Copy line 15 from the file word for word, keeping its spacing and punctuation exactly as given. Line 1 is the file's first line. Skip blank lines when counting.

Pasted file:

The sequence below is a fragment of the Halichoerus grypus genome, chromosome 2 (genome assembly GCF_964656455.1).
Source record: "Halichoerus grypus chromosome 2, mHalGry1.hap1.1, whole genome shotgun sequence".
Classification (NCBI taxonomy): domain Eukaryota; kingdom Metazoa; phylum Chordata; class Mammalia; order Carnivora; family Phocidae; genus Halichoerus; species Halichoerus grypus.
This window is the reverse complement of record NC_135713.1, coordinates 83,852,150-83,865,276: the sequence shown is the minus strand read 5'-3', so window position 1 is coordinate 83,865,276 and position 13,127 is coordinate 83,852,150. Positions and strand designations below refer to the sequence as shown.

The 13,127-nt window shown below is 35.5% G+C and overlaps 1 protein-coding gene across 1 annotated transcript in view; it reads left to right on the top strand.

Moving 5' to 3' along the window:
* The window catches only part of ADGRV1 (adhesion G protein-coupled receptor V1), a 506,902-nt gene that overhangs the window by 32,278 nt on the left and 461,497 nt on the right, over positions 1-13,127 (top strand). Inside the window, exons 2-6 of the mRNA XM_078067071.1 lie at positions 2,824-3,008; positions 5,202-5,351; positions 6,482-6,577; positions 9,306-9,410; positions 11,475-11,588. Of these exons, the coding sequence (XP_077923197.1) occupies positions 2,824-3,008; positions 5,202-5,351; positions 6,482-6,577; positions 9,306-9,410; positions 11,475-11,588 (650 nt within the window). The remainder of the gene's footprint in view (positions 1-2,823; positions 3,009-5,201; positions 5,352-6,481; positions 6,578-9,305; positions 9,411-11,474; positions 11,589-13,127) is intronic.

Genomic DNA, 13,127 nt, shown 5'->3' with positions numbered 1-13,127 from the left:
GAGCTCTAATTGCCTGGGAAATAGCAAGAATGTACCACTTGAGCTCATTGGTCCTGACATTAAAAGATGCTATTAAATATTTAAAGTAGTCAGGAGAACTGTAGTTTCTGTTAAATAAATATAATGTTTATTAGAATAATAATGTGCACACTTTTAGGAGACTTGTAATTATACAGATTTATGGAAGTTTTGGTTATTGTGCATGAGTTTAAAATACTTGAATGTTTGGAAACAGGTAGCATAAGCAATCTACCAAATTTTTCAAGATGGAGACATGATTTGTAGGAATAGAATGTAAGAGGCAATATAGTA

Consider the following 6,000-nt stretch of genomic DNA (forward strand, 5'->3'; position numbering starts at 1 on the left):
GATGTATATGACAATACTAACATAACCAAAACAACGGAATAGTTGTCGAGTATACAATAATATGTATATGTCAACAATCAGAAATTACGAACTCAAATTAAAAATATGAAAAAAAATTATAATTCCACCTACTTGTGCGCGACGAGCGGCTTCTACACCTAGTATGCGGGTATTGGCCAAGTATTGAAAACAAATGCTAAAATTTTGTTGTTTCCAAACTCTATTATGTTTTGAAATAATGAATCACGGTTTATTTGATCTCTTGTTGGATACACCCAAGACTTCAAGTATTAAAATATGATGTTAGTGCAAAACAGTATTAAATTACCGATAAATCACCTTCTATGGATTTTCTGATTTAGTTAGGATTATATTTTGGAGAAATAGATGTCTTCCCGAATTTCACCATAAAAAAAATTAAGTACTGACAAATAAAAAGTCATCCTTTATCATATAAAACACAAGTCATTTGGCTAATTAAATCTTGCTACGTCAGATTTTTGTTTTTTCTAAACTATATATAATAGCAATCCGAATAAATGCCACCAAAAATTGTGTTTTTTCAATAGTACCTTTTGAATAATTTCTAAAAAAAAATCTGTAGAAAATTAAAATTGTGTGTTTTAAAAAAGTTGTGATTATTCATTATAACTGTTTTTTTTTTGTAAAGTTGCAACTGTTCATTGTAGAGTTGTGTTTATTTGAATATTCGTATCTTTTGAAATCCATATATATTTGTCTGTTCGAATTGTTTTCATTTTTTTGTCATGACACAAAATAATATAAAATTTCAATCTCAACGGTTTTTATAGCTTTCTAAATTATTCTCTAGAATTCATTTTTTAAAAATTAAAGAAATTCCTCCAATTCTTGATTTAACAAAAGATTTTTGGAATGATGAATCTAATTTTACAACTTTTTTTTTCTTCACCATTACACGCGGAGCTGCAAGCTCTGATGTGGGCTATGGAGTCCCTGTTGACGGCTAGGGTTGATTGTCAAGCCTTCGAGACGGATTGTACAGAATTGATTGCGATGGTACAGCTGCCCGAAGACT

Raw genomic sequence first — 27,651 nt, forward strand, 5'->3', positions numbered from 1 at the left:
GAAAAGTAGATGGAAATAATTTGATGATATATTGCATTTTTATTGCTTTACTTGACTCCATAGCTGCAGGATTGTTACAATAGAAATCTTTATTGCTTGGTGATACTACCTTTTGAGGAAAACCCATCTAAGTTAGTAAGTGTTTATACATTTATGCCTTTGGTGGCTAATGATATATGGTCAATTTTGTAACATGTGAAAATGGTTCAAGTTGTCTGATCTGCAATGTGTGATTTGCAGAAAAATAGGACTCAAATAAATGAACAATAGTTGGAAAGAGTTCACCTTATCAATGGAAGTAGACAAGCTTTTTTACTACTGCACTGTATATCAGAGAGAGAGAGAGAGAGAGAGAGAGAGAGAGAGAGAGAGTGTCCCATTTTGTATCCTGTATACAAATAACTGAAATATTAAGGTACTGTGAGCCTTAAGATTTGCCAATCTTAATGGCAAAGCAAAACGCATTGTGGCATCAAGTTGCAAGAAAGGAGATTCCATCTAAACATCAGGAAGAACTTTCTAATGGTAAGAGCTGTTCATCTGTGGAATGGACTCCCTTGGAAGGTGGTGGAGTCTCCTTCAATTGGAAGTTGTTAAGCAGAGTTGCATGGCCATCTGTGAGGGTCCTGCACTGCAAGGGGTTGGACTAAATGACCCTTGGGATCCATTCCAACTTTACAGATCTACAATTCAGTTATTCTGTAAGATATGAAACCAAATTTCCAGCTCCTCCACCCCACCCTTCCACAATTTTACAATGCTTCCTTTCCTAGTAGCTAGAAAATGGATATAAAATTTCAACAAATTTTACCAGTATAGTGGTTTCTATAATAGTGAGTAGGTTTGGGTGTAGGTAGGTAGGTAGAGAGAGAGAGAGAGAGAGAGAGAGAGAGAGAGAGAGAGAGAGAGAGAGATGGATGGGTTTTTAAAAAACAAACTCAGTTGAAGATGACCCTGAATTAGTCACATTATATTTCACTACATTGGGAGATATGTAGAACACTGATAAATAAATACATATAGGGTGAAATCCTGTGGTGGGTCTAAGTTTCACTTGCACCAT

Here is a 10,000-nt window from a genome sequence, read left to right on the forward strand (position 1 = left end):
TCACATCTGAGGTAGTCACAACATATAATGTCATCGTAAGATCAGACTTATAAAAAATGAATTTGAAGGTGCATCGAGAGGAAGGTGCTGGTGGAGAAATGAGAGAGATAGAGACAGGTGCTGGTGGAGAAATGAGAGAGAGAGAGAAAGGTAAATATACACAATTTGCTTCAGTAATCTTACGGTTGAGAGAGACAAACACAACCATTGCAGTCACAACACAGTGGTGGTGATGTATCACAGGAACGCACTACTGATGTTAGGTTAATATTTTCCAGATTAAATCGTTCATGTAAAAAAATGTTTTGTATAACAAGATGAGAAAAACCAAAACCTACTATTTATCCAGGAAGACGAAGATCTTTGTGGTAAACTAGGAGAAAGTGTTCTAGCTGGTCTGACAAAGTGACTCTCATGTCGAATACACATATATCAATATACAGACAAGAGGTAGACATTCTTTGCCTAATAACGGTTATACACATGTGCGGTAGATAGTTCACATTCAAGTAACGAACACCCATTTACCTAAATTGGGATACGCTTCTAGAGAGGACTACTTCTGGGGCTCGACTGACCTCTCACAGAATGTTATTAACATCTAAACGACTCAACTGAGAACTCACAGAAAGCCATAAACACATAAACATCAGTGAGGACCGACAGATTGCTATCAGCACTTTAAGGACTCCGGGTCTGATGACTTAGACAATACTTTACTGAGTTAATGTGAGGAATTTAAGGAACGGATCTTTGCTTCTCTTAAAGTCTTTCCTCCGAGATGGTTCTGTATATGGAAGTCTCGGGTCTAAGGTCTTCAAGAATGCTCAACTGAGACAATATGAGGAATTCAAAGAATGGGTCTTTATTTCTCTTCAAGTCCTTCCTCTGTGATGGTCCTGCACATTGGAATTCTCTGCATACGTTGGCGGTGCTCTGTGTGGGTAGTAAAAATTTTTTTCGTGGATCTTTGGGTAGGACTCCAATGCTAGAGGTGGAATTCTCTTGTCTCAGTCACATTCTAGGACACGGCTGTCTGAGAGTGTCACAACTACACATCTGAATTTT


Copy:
TCACATCTGAGGTAGTCACAACATATAATGTCATCGTAAGATCAGACTTATAAAAAATGAATTTGAAGGTGCATCGAGAGGAAGGTGCTGGTGGAGAAATGAGAGAGATAGAGACAGGTGCTGGTGGAGAAATGAGAGAGAGAGAGAAAGGTAAATATACACAATTTGCTTCAGTAATCTTACGGTTGAGAGAGACAAACACAACCATTGCAGTCACAACACAGTGGTGGTGATGTATCACAGGAACGCACTACTGATGTTAGGTTAATATTTTCCAGATTAAATCGTTCATGTAAAAAAATGTTTTGTATAACAAGATGAGAAAAACCAAAACCTACTATTTATCCAGGAAGACGAAGATCTTTGTGGTAAACTAGGAGAAAGTGTTCTAGCTGGTCTGACAAAGTGACTCTCATGTCGAATACACATATATCAATATACAGACAAGAGGTAGACATTCTTTGCCTAATAACGGTTATACACATGTGCGGTAGATAGTTCACATTCAAGTAACGAACACCCATTTACCTAAATTGGGATACGCTTCTAGAGAGGACTACTTCTGGGGCTCGACTGACCTCTCACAGAATGTTATTAACATCTAAACGACTCAACTGAGAACTCACAGAAAGCCATAAACACATAAACATCAGTGAGGACCGACAGATTGCTATCAGCACTTTAAGGACTCCGGGTCTGATGACTTAGACAATACTTTACTGAGTTAATGTGAGGAATTTAAGGAACGGATCTTTGCTTCTCTTAAAGTCTTTCCTCCGAGATGGTTCTGTATATGGAAGTCTCGGGTCTAAGGTCTTCAAGAATGCTCAACTGAGACAATATGAGGAATTCAAAGAATGGGTCTTTATTTCTCTTCAAGTCCTTCCTCTGTGATGGTCCTGCACATTGGAATTCTCTGCATACGTTGGCGGTGCTCTGTGTGGGTAGTAAAAATTTTTTTCGTGGATCTTTGGGTAGGACTCCAATGCTAGAGGTGGAATTCTCTTGTCTCAGTCACATTCTAGGACACGGCTGTCTGAGAGTGTCACAACTACACATCTGAATTTT